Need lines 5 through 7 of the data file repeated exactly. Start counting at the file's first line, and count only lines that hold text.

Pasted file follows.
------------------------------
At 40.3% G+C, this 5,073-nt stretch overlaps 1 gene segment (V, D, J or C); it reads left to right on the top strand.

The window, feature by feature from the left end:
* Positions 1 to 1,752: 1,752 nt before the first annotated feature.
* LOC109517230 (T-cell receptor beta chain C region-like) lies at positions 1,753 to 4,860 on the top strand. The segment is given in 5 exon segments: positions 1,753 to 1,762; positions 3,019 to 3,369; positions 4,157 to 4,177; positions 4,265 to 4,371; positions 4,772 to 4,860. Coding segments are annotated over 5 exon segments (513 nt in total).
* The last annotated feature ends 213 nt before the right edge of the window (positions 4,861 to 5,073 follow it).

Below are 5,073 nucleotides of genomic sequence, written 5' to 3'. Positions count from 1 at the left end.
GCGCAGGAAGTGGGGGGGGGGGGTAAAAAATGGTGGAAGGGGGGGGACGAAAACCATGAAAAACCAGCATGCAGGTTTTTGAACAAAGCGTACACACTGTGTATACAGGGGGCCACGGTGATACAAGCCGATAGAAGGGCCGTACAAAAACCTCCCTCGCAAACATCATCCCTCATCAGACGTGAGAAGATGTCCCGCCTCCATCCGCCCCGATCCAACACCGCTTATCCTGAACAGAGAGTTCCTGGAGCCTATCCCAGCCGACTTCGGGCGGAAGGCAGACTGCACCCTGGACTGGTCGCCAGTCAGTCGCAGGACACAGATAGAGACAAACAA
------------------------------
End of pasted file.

* The last annotated feature ends 213 nt before the right edge of the window (positions 4,861 to 5,073 follow it).

Below are 5,073 nucleotides of genomic sequence, written 5' to 3'. Positions count from 1 at the left end.
GCGCAGGAAGTGGGGGGGGGGGGTAAAAAATGGTGGAAGGGGGGGGACGAAAACCATGAAAAACCAGCATGCAGGTTTTTGAACAAAGCGTACACACTGTGTATACAGGGGGCCACGGTGATACAAGCCGATAGAAGGGCCGTACAAAAACCTCCCTCGCAAACATCATCCCTCATCAGACGTGAGAAGATGTCCCGCCTCCATCCGCCCCGATCCAACACCGCTTATCCTGAACAGAGAGTTCCTGGAGCCTATCCCAGCCGACTTCGGGCGGAAGGCAGACTGCACCCTGGACTGGTCGCCAGTCAGTCGCAGGACACAGATAGAGACAAACAA